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Court of Appeals of Kentucky.

Holly Anne OAKLEY, Appellant, v. FLOR-SHIN, INC., Appellee.

No. 96-CA-002109-MR.

Decided: March 13, 1998

Before GUIDUGLI, JOHNSON and SCHRODER, JJ. Robert E. Wier, Lexington, for Appellant. Ronald L. Green, E. Holt Moore, III, Lexington, for Appellee.


Holly Anne Oakley (Oakley) appeals from the judgment of the Woodford Circuit Court entered on June 5, 1996, which summarily dismissed her tort claim against the appellee, Flor-Shin, Inc. (Flor-Shin).   We reverse and remand.

During the night of February 18 and 19, 1994, Oakley, then eighteen (18) years old, was sexually assaulted by William E. Bayes (Bayes), an area supervisor for Flor-Shin.   The assault occurred at the K-Mart Department Store in Versailles, Kentucky, where Oakley was a part-time employee and where Bayes was assigned to work by Flor-Shin which had a contract with K-Mart to maintain its floors.   On the evening of the assault, Oakley and Bayes were the only two employees in the store, a not uncommon arrangement of which Flor-Shin was aware.   On September 22, 1994, Bayes pled guilty to the crimes of sexual abuse in the first degree, sexual misconduct and unlawful imprisonment arising from his assault of Oakley.   He was sentenced to serve a one-year term of imprisonment, but placed on supervised probation for five years.

Oakley sued both Bayes and Flor-Shin on January 13, 1995.   In her complaint she sought damages from Bayes for assault, battery, false imprisonment and the intentional infliction of emotional distress caused by his wrongful conduct.   She also sought damages from Flor-Shin under the theory of vicarious liability (alleging that Bayes was acting within the scope of his employment when he assaulted her) and for its negligence in hiring Bayes, a person she alleged was “incompetent and unfit to perform in the capacity he was hired” because of his “malicious, dangerous, and violent nature[.]”  She also alleged that Flor-Shin “knew or should have known that a person in [her] position would be subjected to an unreasonable risk of harm from Defendant, Bayes,” and that Flor-Shin “was on notice actual and/or constructive that Defendant, Bayes, was incompetent and unfit[.]”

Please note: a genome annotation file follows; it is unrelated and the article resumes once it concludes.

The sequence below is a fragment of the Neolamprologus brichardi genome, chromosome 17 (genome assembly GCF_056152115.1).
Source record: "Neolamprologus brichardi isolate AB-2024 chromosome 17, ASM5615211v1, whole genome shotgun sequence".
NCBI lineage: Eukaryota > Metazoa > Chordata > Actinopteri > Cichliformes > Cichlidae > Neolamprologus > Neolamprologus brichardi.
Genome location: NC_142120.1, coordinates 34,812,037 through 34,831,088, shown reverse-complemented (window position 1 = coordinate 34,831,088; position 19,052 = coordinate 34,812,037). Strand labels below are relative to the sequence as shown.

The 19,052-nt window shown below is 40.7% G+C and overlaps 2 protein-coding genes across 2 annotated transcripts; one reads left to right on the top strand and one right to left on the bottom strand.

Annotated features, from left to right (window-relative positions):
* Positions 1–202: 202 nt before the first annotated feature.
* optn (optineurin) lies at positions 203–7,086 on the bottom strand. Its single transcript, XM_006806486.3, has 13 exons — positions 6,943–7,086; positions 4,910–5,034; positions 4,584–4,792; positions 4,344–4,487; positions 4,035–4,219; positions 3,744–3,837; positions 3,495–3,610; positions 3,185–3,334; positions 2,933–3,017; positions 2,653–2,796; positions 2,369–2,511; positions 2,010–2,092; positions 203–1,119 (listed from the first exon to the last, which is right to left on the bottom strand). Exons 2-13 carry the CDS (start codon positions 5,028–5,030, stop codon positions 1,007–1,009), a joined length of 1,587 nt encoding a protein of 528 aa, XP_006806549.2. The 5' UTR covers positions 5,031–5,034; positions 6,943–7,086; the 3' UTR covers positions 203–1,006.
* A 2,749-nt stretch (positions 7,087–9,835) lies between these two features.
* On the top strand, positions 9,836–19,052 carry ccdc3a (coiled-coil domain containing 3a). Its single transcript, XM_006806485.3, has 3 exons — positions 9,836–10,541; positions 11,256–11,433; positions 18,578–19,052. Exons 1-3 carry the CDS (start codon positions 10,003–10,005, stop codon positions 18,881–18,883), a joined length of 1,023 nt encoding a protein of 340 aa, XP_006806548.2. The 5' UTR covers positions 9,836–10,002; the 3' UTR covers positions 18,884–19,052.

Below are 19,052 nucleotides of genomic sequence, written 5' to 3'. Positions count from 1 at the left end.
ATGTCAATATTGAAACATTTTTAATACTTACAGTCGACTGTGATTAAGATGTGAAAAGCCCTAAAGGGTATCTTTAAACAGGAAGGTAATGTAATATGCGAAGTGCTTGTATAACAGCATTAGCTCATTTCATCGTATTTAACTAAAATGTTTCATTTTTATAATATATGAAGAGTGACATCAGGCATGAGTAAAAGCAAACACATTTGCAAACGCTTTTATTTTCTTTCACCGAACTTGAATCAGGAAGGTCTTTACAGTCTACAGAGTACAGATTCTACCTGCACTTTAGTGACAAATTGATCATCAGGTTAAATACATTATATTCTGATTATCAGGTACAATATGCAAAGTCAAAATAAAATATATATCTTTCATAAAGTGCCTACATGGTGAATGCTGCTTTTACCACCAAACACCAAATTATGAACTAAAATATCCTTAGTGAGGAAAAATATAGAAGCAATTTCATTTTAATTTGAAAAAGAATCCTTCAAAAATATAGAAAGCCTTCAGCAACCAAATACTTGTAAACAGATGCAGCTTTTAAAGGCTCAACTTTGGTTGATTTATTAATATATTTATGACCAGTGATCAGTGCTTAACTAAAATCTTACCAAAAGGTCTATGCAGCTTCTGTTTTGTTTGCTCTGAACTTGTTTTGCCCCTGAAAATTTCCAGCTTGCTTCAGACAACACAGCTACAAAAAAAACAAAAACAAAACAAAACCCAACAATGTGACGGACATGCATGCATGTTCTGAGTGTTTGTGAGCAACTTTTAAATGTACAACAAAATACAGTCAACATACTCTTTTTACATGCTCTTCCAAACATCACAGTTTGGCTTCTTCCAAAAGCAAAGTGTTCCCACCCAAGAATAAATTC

On June 5, 1996, the trial court granted Flor-Shin's motion for summary judgment and held that the employer was not liable as a matter of law under either theory advanced by Oakley.   On July 17, 1996, the trial court entered an agreed order making the summary judgment final and appealable and abating the trial against Bayes indefinitely pending the outcome of Oakley's appeal of the summary judgment.